• In alternate embodiments, one or more of the specific workflows may access all or only part of a single discrete diagnostic application. Also, it is contemplated that one or more workflows may not require any separate diagnostic tools and may only need to interface with the customer database to update the trouble ticket log to indicate the gathering of information for completion of the workflow steps for that particular workflow. In addition to the centralized ability to transparently update methods and procedures for the workflows through the central workflow server, it is contemplated that the graphic user interface may be updated or altered by allowing the system administrator to change the scripts sent to a client web browser when a client queries the workflow server. Also, while a DSL system is described in the context of the specification, the workflow server and methods may be applied to any one of a number of other telecommunication services requiring customer trouble diagnosis, or even call center management for calls from consumers of any of a number of products including insurance products or other retail products.
  • Any of a number of computer devices can be used for the workflow server 12, client 20 or other components of the network 10. Referring to FIG. 16, an illustrative embodiment of a general computer system is shown and is designated 100. The computer system 100 can include a set of instructions that can be executed to cause the computer system 100 to perform any one or more of the methods or computer based functions disclosed herein. The computer system 100 may operate as a standalone device or may be connected, e.g., using a network, to other computer systems or peripheral devices.
  • In a networked deployment, the computer system may operate in the capacity of a server or as a client user computer in a server-client user network environment, or as a peer computer system in a peer-to-peer (or distributed) network environment. The computer system 100 can also be implemented as or incorporated into various devices, such as a personal computer (PC), a tablet PC, a set-top box (STB), a personal digital assistant (PDA), a mobile device, a palmtop computer, a laptop computer, a desktop computer, a communications device, a wireless telephone, a land-line telephone, a control system, a camera, a scanner, a facsimile machine, a printer, a pager, a personal trusted device, a web appliance, a network router, switch or bridge, or any other machine capable of executing a set of instructions (sequential or otherwise) that specify actions to be taken by that machine. In a particular embodiment, the computer system 100 can be implemented using electronic devices that provide voice, video or data communication. Further, while a single computer system 100 is illustrated, the term “system” shall also be taken to include any collection of systems or sub-systems that individually or jointly execute a set, or multiple sets, of instructions to perform one or more computer functions.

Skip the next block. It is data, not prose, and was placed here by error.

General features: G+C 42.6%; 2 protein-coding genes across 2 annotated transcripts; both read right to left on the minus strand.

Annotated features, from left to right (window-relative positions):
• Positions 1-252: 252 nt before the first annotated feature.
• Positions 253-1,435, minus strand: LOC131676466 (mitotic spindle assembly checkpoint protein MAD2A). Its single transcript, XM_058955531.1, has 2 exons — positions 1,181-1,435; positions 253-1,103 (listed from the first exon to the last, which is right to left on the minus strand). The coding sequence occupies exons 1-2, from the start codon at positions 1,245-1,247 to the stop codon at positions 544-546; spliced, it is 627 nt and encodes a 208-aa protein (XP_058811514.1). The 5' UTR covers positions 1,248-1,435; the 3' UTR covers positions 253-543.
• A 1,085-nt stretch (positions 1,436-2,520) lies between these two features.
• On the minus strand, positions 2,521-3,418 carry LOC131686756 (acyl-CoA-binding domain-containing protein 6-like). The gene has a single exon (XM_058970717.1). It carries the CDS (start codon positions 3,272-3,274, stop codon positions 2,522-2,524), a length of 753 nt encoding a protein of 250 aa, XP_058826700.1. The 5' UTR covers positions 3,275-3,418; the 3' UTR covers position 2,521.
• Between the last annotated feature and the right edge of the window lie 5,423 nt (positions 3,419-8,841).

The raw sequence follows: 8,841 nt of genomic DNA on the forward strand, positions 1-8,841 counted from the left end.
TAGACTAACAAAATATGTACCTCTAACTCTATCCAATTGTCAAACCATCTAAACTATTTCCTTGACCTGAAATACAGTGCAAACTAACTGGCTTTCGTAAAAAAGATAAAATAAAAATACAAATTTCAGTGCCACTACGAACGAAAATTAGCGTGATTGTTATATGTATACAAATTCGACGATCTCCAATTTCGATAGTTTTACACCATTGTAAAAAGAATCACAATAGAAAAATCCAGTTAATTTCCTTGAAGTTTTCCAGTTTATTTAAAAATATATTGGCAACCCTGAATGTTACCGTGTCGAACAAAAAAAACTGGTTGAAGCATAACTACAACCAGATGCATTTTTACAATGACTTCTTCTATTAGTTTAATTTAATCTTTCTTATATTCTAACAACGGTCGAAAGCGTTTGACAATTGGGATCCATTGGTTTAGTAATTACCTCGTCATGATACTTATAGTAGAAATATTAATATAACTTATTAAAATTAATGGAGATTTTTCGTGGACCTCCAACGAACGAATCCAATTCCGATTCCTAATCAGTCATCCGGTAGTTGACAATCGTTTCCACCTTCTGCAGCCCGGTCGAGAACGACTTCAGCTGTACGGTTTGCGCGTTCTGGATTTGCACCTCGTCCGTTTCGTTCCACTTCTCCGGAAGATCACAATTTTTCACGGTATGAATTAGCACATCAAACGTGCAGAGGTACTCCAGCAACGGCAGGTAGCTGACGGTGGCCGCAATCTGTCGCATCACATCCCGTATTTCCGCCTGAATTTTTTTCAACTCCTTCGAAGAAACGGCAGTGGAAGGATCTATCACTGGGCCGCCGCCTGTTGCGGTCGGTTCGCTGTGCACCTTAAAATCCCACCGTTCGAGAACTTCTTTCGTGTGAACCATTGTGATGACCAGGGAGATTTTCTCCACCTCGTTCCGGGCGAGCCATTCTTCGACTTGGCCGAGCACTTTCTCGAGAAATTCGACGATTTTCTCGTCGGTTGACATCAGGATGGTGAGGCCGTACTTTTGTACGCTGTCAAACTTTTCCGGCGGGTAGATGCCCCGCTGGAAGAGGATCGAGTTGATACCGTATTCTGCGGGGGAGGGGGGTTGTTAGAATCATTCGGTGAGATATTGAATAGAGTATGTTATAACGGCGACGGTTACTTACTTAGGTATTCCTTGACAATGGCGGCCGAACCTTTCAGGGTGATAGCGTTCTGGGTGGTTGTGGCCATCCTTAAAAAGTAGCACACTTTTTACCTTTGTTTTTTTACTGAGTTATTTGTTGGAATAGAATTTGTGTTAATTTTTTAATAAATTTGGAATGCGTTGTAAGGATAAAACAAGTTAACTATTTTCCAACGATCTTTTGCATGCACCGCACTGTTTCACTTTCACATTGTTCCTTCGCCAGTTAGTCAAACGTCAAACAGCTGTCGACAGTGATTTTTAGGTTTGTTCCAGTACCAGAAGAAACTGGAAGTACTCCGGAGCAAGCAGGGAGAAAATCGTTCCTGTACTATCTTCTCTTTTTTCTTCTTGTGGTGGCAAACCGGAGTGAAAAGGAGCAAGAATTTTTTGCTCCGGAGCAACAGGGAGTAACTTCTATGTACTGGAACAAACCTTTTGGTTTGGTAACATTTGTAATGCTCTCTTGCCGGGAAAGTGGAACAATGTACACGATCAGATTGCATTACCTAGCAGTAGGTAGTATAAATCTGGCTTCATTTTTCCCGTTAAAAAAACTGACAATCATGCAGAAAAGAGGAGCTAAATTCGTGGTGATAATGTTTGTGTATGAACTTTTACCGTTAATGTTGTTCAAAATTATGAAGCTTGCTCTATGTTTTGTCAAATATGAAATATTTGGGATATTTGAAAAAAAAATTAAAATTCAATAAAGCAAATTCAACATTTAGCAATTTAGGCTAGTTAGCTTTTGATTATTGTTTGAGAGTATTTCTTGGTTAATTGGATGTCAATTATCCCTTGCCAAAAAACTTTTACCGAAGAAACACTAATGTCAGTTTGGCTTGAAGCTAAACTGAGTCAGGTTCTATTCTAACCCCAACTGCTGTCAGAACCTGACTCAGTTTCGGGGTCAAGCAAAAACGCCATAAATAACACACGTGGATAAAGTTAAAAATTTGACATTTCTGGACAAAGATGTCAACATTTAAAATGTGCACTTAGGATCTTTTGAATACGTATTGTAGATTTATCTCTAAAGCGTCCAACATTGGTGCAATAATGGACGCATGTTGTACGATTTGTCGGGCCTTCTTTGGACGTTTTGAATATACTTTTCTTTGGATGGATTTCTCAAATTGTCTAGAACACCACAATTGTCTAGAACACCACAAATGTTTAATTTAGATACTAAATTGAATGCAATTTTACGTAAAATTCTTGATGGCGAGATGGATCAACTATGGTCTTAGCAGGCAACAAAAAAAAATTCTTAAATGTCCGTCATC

• As illustrated in FIG. 16, the computer system 100 may include a processor 102, e.g., a central processing unit (CPU), a graphics processing unit (GPU), or both. Moreover, the computer system 100 can include a main memory 104 and a static memory 106 that can communicate with each other via a bus 108. As shown, the computer system 100 may further include a video display unit 110, such as a liquid crystal display (LCD), an organic light emitting diode (OLED), a flat panel display, a solid state display, or a cathode ray tube (CRT). Additionally, the computer system 100 may include an input device 112, such as a keyboard, and a cursor control device 114, such as a mouse. The computer system 100 can also include a disk drive unit 116, a signal generation device 118, such as a speaker or remote control, and a network interface device 120.